Whitburn Sinkhole From Above

Whitburn’s infamous ‘sinkhole’ or ‘blowhole’ shot by drone from around 300 feet high with the tide at its highest…

The growing sinkhole made its first appearance back in 2003 as a small crater but has since evolved into a 50 foot landmark that continues to attract visitors and photographers in their hundreds.

Whitburn Sinkhole

The ‘blowhole’ is most likely to have been formed via sea water consistently thrashing the limestone cliffs which are now being eroded at an alarming pace.

So much so, the National Trust has added small danger signage to its existing ‘2 foot high fence’, urging onlookers to be extremely careful when peering into the abyss below.

Whitburn Sinkhole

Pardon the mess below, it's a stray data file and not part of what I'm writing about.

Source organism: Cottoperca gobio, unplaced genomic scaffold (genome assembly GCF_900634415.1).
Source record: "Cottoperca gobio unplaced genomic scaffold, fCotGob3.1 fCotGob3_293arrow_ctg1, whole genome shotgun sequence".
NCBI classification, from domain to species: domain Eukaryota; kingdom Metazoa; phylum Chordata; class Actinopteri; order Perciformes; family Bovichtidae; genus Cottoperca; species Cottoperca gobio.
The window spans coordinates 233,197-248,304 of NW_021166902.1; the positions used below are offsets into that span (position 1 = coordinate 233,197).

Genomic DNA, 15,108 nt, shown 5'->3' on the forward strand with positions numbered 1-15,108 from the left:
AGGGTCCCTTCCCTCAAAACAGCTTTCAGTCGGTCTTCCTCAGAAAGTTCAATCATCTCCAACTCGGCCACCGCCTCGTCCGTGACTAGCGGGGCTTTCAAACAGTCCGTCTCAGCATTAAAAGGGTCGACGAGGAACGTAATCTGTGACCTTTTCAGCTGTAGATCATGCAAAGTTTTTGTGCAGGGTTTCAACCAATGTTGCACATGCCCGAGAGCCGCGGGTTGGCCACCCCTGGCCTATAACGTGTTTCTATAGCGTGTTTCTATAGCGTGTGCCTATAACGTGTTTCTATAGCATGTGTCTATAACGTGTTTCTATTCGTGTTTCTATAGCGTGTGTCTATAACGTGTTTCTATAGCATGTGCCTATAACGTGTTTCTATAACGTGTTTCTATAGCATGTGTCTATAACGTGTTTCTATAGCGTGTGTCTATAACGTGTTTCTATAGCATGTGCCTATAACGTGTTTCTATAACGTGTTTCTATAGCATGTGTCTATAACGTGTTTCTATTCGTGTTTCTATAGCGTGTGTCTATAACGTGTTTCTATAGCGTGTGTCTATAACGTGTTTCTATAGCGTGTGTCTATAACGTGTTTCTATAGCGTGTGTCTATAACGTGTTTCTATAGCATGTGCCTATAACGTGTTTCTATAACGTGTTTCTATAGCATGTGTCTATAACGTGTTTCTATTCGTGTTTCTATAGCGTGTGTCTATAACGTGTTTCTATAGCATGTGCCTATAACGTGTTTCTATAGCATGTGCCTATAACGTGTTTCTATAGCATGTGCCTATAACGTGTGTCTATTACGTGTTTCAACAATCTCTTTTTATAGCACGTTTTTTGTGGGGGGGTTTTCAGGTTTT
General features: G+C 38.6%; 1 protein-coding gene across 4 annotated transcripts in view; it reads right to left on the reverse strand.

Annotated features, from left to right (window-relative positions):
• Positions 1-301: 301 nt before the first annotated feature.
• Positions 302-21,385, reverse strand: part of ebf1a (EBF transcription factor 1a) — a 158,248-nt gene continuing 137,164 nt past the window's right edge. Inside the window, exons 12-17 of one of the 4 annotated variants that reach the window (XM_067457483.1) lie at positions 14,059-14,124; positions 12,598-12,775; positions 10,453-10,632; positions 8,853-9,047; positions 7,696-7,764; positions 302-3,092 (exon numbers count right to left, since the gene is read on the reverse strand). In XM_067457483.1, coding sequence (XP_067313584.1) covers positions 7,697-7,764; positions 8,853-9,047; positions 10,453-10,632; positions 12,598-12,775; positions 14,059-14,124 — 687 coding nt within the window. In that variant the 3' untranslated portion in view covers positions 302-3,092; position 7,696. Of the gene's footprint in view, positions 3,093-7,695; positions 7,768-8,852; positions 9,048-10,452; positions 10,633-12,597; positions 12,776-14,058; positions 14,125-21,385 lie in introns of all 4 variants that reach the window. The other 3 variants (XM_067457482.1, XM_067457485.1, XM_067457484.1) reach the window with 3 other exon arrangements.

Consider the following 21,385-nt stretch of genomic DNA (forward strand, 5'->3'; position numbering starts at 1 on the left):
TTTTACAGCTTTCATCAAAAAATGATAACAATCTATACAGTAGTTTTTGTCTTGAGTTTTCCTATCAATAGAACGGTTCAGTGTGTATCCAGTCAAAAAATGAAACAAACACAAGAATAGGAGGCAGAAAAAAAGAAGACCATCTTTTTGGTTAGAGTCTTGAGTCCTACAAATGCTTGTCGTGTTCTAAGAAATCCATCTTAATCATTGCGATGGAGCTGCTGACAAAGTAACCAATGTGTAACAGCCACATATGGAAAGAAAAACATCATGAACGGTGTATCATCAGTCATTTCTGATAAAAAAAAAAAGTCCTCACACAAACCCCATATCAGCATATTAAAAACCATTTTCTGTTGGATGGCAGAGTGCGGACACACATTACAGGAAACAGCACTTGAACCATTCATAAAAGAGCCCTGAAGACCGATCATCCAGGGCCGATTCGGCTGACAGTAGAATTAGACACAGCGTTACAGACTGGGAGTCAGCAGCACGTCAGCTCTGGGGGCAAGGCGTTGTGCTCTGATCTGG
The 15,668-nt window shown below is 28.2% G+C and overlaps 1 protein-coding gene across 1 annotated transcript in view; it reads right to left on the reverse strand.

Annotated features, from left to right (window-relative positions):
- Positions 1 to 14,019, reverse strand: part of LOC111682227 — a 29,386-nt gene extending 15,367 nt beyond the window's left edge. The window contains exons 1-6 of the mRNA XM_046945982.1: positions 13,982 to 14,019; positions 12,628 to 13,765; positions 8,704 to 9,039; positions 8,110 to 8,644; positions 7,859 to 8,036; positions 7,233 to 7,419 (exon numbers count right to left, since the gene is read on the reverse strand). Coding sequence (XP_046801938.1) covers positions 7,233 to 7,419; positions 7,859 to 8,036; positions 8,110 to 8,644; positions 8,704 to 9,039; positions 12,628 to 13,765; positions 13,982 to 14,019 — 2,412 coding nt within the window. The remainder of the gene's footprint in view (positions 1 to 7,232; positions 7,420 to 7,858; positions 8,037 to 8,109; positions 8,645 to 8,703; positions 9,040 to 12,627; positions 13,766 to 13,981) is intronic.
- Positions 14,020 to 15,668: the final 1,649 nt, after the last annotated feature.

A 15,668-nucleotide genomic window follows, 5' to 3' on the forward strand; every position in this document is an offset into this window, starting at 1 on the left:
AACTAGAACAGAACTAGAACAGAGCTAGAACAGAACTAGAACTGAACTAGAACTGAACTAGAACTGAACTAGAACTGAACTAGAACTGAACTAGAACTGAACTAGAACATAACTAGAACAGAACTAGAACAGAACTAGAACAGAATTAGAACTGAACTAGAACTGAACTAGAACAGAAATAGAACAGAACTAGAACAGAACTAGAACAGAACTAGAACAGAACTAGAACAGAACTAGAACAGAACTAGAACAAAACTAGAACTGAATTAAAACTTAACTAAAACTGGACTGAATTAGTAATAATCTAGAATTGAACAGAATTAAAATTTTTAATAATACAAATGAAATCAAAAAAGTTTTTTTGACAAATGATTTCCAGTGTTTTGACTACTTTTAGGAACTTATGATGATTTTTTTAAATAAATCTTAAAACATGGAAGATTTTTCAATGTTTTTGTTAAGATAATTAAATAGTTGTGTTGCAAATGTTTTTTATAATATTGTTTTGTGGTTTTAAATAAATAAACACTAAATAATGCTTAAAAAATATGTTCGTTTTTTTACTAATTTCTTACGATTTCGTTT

A National Trust spokesperson said:
“We want all of our visitors to have an enjoyable, relaxed and safe visit to Whitburn Coastal Park.

“By its nature the coastline is constantly changing, with some areas particularly prone to erosion and landslips.

“This sink hole first appeared around 2003 and is regularly surveyed.

“We have put up fencing and warning signs around this sink hole, which is away from the main path running along the cliff tops of The Leas and Whitburn Coastal Park, known locally as The Wherry.”

Whitburn Sinkhole

The Whitburn sinkhole is without doubt worth a visit but also has its danger with a sheer drop and an eroding outer edge that could potentially give way at any given time, so take particular care when clicking those shutters!

Whitburn Sinkhole